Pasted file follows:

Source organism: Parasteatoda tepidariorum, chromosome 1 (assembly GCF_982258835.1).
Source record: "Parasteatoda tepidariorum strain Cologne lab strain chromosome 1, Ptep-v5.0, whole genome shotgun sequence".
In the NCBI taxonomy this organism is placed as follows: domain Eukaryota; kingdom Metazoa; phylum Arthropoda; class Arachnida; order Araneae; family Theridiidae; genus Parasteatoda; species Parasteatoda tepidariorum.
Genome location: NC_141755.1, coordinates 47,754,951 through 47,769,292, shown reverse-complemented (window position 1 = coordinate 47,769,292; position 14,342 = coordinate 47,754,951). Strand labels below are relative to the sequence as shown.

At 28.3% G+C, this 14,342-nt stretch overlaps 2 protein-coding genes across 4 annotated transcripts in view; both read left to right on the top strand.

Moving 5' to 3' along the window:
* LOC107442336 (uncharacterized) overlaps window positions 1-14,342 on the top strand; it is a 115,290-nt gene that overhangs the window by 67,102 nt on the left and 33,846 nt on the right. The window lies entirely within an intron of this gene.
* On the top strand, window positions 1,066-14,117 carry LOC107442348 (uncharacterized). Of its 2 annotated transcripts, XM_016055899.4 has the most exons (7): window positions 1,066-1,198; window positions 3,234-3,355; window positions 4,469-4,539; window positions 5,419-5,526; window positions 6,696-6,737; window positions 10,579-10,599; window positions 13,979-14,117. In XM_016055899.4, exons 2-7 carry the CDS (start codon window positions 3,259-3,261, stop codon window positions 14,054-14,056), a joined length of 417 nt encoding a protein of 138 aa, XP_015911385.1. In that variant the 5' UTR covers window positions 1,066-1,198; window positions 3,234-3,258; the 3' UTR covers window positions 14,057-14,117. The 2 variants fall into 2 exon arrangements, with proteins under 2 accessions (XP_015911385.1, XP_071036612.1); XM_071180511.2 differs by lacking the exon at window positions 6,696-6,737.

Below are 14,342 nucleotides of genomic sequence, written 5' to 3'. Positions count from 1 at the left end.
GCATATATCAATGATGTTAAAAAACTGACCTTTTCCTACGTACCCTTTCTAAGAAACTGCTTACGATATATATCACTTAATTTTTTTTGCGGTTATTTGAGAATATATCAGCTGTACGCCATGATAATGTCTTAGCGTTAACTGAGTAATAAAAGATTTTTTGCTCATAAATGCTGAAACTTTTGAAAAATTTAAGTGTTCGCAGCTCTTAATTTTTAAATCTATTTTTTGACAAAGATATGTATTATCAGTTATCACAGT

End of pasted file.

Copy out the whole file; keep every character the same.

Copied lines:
Source organism: Parasteatoda tepidariorum, chromosome 1 (assembly GCF_982258835.1).
Source record: "Parasteatoda tepidariorum strain Cologne lab strain chromosome 1, Ptep-v5.0, whole genome shotgun sequence".
In the NCBI taxonomy this organism is placed as follows: domain Eukaryota; kingdom Metazoa; phylum Arthropoda; class Arachnida; order Araneae; family Theridiidae; genus Parasteatoda; species Parasteatoda tepidariorum.
Genome location: NC_141755.1, coordinates 47,754,951 through 47,769,292, shown reverse-complemented (window position 1 = coordinate 47,769,292; position 14,342 = coordinate 47,754,951). Strand labels below are relative to the sequence as shown.

At 28.3% G+C, this 14,342-nt stretch overlaps 2 protein-coding genes across 4 annotated transcripts in view; both read left to right on the top strand.

Moving 5' to 3' along the window:
* LOC107442336 (uncharacterized) overlaps window positions 1-14,342 on the top strand; it is a 115,290-nt gene that overhangs the window by 67,102 nt on the left and 33,846 nt on the right. The window lies entirely within an intron of this gene.
* On the top strand, window positions 1,066-14,117 carry LOC107442348 (uncharacterized). Of its 2 annotated transcripts, XM_016055899.4 has the most exons (7): window positions 1,066-1,198; window positions 3,234-3,355; window positions 4,469-4,539; window positions 5,419-5,526; window positions 6,696-6,737; window positions 10,579-10,599; window positions 13,979-14,117. In XM_016055899.4, exons 2-7 carry the CDS (start codon window positions 3,259-3,261, stop codon window positions 14,054-14,056), a joined length of 417 nt encoding a protein of 138 aa, XP_015911385.1. In that variant the 5' UTR covers window positions 1,066-1,198; window positions 3,234-3,258; the 3' UTR covers window positions 14,057-14,117. The 2 variants fall into 2 exon arrangements, with proteins under 2 accessions (XP_015911385.1, XP_071036612.1); XM_071180511.2 differs by lacking the exon at window positions 6,696-6,737.

Below are 14,342 nucleotides of genomic sequence, written 5' to 3'. Positions count from 1 at the left end.
GCATATATCAATGATGTTAAAAAACTGACCTTTTCCTACGTACCCTTTCTAAGAAACTGCTTACGATATATATCACTTAATTTTTTTTGCGGTTATTTGAGAATATATCAGCTGTACGCCATGATAATGTCTTAGCGTTAACTGAGTAATAAAAGATTTTTTGCTCATAAATGCTGAAACTTTTGAAAAATTTAAGTGTTCGCAGCTCTTAATTTTTAAATCTATTTTTTGACAAAGATATGTATTATCAGTTATCACAGT